Musicians compose songs about its food. People go there to celebrate the birth of their first child. Students set up Internet shrines devoted to the glories of its cooking. Couples have gotten married there.
No, not Spago's - the Waffle House.
A Sun Belt phenomenon that's as ubiquitous as kudzu and as Southern as sweet tea, the Waffle House sparks a devotion in its regulars unseen since the grill stopped hissing at Mel's Diner.
"Every time I see a Waffle House, I have to stop," says Charlie Komes, a trucker from Gainesville, Ga., on a lunch break at Unit 1058 in Atlanta's upscale Buckhead business district.
Somehow, this restaurant chain - a marriage of Denny's and "Mayberry R.F.D" - has become a sort of icon for the South. Established in the meat-loaf days of the 1950s, it has survived, unsinged, the wheat-germ-and-tofu craze of the '70s, "nouvelle cuisine" of the '80s, and the international chic of contemporary dining.
To many, the appeal is in that unchangeable sameness of Waffle Houses everywhere - and there are 1,200 of them stretching from Arizona to Maryland. At a time when the South is growing, and its culture and sensibilities are shifting, the eatery offers a feeling of permanence.
"It's a remnant of a time when things weren't changing so fast," says Allen Tullos, editor of the journal Southern Changes and a professor at Emory University here. For aficionados, "there's a real comfort in that - a feeling of security and connectedness. [Waffle Houses] are a familiar piece of the landscape."
And they have struck a chord with everyone from retirees to college students looking for late-night refreshment to gourmet publications. This year, the Waffle House was No. 46 on Saveur Magazine's 100 things it loves.
"It's classic diner culture with a Southern accent," says Jim Auchmutey, food writer for The Atlanta Journal-Constitution. "They've taken something simple and folksy at heart and replicated it like crazy."
Eggs, bacon, and grits
Daisy Hammond, whose elegant Southern drawl and old-fashioned cameo belong more in a formal parlor than a faux-wood booth, has ordered the same thing for a dozen years: scrambled eggs, bacon, and grits. "I've never felt the need to try anything else on the menu," she says.
A few tables over, Parisienne Aurelia Grimpard is sampling her first mouthful of grits. Make that her last mouthful. "With more salt and pepper ... maybe?" she says politely, quickly extolling the virtues of the waffle soaking in syrup on her plate.
"I always bring guests from Europe to the Waffle House," says Mark Sage, the antiques dealer responsible for Grimpard's fork-to-face encounter with the Southern staple. "It's kitschy - I like the sounds and the open grill."
The open kitchen - a signature feature of every Waffle House - means customers can watch their food being cooked in front of them. The wait staffs holler out the orders to the grill operator in special short-order lingo.
For example, hash browns come smothered, covered, chunked, diced, or peppered. The grill operators use markers to help them keep orders straight. A ketchup packet means a T-bone steak; where it's placed on the plate denotes how the steak's cooked. A butter cup means a waffle; flip it upside down to add pecans.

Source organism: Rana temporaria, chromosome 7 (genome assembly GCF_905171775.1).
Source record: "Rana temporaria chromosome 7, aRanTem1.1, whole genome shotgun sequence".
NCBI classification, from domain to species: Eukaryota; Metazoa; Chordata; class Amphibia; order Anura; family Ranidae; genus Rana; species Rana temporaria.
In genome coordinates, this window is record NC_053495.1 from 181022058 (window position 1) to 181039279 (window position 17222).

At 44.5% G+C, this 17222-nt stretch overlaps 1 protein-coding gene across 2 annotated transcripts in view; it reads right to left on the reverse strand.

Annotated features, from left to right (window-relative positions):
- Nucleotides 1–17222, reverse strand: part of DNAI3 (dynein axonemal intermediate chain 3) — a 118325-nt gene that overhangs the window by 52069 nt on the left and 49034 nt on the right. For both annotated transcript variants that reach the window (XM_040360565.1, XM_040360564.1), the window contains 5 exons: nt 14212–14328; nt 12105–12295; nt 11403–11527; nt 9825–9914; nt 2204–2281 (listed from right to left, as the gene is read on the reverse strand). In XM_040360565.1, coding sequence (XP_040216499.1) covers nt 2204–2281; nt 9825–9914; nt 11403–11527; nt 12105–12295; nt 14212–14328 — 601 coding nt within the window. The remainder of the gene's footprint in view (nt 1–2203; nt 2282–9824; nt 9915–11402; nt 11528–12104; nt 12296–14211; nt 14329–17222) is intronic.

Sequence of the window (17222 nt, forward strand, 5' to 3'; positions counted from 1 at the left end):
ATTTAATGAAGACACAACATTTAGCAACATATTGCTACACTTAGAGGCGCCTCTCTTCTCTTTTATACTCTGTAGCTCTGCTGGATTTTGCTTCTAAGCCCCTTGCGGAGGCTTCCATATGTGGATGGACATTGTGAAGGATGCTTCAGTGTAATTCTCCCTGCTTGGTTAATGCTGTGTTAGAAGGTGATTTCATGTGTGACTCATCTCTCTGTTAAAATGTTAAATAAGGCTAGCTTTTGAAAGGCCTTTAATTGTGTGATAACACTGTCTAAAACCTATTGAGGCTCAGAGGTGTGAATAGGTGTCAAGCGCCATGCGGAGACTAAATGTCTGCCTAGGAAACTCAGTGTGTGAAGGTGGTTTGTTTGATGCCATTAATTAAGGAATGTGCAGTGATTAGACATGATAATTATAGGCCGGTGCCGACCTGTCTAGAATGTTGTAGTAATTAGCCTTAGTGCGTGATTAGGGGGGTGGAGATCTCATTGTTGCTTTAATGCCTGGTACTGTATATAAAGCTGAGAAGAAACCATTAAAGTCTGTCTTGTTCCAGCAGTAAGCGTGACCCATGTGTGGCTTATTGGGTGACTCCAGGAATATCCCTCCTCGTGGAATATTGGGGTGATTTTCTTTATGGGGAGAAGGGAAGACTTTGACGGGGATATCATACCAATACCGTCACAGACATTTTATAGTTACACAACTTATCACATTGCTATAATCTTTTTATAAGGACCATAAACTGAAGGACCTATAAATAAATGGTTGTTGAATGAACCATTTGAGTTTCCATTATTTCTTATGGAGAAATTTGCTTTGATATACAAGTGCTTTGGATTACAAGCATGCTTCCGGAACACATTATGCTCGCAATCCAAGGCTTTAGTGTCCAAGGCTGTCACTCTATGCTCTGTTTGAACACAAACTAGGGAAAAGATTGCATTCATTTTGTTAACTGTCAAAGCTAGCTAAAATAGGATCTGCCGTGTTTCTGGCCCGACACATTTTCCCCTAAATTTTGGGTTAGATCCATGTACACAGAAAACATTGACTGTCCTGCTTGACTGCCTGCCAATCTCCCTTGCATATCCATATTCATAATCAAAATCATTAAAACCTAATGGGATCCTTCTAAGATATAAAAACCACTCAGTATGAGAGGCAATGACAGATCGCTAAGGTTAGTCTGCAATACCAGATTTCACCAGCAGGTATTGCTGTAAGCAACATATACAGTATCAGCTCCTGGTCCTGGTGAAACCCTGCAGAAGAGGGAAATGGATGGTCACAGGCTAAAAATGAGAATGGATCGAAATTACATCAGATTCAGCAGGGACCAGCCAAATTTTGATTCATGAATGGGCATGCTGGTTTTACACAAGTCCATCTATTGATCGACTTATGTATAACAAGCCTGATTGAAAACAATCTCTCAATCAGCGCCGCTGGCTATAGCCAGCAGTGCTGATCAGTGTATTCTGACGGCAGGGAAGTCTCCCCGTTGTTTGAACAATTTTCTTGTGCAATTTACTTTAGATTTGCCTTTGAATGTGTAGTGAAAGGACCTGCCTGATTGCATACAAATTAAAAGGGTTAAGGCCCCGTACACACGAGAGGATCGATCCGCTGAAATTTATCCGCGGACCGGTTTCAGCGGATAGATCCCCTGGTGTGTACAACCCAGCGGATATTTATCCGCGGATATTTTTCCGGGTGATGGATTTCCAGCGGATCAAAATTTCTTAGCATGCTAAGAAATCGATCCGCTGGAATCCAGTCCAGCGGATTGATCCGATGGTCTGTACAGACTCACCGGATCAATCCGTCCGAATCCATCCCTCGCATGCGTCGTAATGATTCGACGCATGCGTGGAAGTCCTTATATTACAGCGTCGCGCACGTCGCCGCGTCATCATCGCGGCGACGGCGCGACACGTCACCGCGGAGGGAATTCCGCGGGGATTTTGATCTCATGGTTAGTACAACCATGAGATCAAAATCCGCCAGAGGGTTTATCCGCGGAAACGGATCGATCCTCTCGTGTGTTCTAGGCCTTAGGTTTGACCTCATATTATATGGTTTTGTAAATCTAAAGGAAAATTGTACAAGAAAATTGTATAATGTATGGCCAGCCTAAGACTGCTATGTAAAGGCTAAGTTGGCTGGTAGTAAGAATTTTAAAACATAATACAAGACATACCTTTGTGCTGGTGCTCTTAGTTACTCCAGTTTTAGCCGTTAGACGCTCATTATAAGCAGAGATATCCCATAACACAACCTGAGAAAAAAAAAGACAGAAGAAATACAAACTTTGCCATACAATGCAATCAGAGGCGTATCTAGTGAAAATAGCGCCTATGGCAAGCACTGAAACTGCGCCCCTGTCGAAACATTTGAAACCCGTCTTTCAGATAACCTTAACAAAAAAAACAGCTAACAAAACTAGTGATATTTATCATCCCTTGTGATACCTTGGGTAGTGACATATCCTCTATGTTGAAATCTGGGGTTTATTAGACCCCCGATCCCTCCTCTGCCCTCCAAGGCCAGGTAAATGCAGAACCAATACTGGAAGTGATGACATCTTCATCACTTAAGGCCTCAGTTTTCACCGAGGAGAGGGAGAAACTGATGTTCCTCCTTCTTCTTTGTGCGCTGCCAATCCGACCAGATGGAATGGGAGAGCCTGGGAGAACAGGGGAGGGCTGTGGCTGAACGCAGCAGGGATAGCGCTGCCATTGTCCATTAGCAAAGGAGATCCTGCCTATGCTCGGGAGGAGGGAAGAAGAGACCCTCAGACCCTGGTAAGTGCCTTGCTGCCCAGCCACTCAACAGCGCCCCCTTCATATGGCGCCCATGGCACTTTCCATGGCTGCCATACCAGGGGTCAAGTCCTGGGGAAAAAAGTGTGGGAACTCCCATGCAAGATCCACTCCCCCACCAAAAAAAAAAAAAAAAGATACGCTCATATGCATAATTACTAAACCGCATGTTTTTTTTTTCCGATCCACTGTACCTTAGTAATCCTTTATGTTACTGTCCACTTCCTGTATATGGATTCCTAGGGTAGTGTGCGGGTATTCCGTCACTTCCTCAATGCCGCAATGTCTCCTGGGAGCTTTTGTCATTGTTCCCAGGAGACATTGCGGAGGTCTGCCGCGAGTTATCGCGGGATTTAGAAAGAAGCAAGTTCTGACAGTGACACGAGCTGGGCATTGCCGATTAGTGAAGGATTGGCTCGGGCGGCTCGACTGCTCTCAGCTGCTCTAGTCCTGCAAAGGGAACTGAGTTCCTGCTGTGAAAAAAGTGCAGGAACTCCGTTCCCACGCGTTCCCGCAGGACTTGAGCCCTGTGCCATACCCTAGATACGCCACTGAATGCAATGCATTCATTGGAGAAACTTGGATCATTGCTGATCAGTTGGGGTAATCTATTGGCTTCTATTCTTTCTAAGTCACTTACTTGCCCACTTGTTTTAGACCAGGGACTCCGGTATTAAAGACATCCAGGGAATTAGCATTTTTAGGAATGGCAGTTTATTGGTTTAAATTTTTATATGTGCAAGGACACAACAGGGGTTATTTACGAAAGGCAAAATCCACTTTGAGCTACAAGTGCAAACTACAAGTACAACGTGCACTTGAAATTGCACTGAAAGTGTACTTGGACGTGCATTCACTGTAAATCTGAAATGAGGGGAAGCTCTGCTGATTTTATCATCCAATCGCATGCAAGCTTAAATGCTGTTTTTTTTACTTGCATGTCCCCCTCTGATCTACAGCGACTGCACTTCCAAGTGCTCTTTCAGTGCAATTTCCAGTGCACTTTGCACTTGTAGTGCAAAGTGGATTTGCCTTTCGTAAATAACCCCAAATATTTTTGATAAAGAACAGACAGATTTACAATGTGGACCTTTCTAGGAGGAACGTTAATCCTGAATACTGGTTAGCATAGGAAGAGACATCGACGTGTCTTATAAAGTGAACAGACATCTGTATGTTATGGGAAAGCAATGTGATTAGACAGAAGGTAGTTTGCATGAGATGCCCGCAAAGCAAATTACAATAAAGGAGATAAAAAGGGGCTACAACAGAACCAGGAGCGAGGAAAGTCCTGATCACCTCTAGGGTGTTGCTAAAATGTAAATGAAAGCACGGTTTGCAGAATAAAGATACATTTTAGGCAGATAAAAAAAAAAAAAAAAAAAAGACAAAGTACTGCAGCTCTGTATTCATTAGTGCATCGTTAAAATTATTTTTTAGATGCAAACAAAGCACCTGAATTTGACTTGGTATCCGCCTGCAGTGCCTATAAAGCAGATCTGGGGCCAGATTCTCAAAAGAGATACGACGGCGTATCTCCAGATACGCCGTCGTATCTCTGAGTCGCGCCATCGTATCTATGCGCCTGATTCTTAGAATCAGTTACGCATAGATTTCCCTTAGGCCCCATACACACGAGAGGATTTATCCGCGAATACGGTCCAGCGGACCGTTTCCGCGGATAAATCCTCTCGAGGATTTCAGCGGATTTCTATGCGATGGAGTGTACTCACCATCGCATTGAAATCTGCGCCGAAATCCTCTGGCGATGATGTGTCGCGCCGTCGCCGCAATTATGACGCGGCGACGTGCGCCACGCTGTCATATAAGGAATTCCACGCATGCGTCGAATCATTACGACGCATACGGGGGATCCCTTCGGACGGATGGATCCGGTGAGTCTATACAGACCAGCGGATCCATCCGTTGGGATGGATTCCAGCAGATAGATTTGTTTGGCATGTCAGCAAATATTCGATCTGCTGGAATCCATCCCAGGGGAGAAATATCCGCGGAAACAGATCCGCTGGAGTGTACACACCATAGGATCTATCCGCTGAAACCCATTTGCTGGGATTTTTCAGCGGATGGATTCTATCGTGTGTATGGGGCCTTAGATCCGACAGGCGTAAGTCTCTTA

If eating at a Waffle House guarantees a certain dining experience, nobody knows that more than the customers at Unit 7. They are greeted at the door by the grande dame of graciousness, Lucy Shelton. Miss Lucy has been a waitress in Atlanta for so long that she counts Margaret Mitchell among her customers.
She's been with the Waffle House since 1957, making her the chain's longest-working employee.
Greg Shakir has been a customer of Miss Lucy's for 20 years. The service at the Waffle House may have dropped, but "Miss Lucy keeps me coming back. She's like a mother to me," he says. "I get my counseling and my coffee at the same time."
The eateries are open 24 hours a day - leading to a local myth that the keys to every Waffle House are buried in cement in front of the store. While that's a bit of an exaggeration, employees will tell you it takes something akin to a natural disaster for the Waffle House to close its doors.
That all-night culture helps to add to the flavor. "It's the Southern version of 'Night Hawks at the Diner,' " says Ted Ownby of the Center for the Study of Southern Culture at the University of Mississippi in Oxford. "Maybe it's the closest we can come to Edward Hopper."
Matrimony at the juke box
But that doesn't begin to explain the couples who have chosen to tie the knot at the Waffle House. The latest was in Spartanburg, S.C., in June, when a waiter and waitress united in the bonds of holy matrimony in front of the juke box. About a dozen regulars pitched in and bought them a cake and decorations. A few unsuspecting diners even became impromptu wedding guests. At other ceremonies, guests have tossed uncooked grits at the happy couple.
"There's something intangibly egalitarian about the place," says Kamran Sajadi, a Duke University student and keeper of The Waffle House Shrine on the Internet. "Anyone fits in at a Waffle House; everyone feels welcome."
Not everyone agrees. Five cases are pending in federal court charging franchises with racial discrimination. The Waffle House contests the charges.
As the Waffle House continues to expand, can it maintain its essential "funky, sort of blue collar thing" - as Mr. Tullos puts it - extolled in movies like "Tin Cup" and songs like "There's Raisins in My Toast"? While employees say it's only a matter of time before the Waffle House hits Canada, some long-time regulars urge the chain to halt at the Mason-Dixon line.
"It's a mystique thing," says Floridian Tom Zane, one of the worshippers at Duke University's Waffle House Shrine. "Besides, do you really want to go someplace where people don't even have enough sense to know about grits?"
(c) Copyright 1999. The Christian Science Publishing Society